A stark choice in the L.A. sheriff’s race

What’s the job of sheriff in the largest county in America?

The Los Angeles County Sheriff’s Department is directly responsible for law enforcement in 42 of the county’s 88 cities and 141 unincorporated communities. The department also polices 216 county facilities, hospitals, and clinics throughout the County, plus nine community colleges, the Metropolitan Transit Authority and 37 Superior Courts. The department supervises thousands of inmates, more than 4,000 of them in the Men’s Central Jail. With a budget of nearly $3.6 billion, there are nearly 20,000 staff, including nearly 10,000 sworn deputies.

It’s a mammoth management responsibility, but for the last four years, Sheriff Alex Villanueva has seen his job as publicly battling the Board of Supervisors, the district attorney, city officials, the media and dissenters in his department to impose his own personal brand of bravado. With his broad-brimmed Stetson, the 2018 candidate who promised broad-based reform has turned into a trash-talking media hound.

We should have seen it coming. “No matter how hard I worked, how much schooling I got, every door was shut,” he claimed while running four years ago. “So I figured, well, there’s one door that’s always open, and that’s [the sheriff’s] office. That’s the one job they forgot to safeguard against.”

Villanueva’s opponent, Robert Luna, is the former Long Beach police chief.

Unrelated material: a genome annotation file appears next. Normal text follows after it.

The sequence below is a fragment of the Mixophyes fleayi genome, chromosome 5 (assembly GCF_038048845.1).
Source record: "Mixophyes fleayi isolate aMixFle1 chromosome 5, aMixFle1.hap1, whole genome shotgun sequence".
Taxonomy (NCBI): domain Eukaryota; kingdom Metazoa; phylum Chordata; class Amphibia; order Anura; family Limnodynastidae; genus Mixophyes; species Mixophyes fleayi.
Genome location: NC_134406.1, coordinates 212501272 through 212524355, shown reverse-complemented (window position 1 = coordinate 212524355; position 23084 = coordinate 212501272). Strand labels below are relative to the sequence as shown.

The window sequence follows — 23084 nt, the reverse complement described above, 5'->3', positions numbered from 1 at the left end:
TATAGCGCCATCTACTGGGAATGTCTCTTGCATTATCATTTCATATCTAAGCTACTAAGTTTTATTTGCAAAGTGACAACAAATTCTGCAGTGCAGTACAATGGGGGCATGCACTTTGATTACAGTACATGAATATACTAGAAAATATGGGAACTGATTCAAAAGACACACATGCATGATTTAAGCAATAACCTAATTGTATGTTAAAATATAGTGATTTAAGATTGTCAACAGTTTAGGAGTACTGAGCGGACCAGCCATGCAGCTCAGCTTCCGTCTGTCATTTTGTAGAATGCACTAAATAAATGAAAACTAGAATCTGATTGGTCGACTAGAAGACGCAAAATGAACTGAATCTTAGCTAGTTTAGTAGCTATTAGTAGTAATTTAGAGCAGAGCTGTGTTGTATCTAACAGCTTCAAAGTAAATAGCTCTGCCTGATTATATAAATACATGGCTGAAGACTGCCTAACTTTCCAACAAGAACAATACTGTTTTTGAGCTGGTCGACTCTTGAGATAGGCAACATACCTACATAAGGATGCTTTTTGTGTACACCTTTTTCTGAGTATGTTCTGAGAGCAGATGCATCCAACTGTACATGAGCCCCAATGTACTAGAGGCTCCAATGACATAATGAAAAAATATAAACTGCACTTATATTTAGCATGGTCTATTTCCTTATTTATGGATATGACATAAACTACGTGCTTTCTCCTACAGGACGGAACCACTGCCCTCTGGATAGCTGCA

“This guy launched a vengeance tour from the beginning,” Luna told me last week. “His actions speak for him: ‘I’ve got the power, I’m going to get payback.’”

The two offer voters a stark choice. In contrast to Villanueva’s combative stance, Luna emphasizes teamwork. “Instead of making excuses and blaming others, let’s take a 21st-century approach to reduce crime. Let’s be open to change, let’s work with the community, not against them,” Luna explains. “I’ll work to repair every relationship this man has broken.”

Given the magnitude of the job’s responsibilities, Luna says his first priorities will be to undertake “a top to bottom audit of the department’s strengths and shortcomings, report it out publicly and assemble a well-qualified leadership team. The overriding goal is to make people feel safe and improve their quality of life.” He pledges to draw deeply on the “amazing” people inside the department who have reached out and pleaded with him to “come in and save us from the dysfunction this man is causing.”

“For me, it’s not about ego,” Luna insists. “It’s being willing to collaborate and partner. You use the strengths of those around you. It’s fine if somebody else gets the credit.” He cites Sheriff Villanueva’s brash foray into LAPD’s jurisdiction on the Venice Boardwalk. “Individual deputies did fine work and the real credit should have gone to them and the social workers from the St. Joseph’s Center who actually placed homeless people into housing, not to Villanueva, grandstanding for the cameras.”

Luna draws on his long and distinguished career rising through the ranks to be chief in Long Beach, the county’s second-biggest city. “Teamwork is the only way to be successful in law enforcement. The tragic mistakes made in the response to the school shooter in Uvalde show that communication and coordination has to be better than it’s ever been.” Luna spent over a decade on the Long Beach SWAT team, honing the discipline of working together, experience that shaped his approach to executive leadership.

It’s no surprise that all seven of the other candidates who ran in the primary have rallied to support Luna. “There is a crisis of leadership, accountability, and public trust,” Luna maintains. “My goal is to enlist the full cooperation and consent of our community to get the job done.”

Rick Cole is a former mayor of Pasadena and city manager of Azusa, Ventura and Santa Monica.

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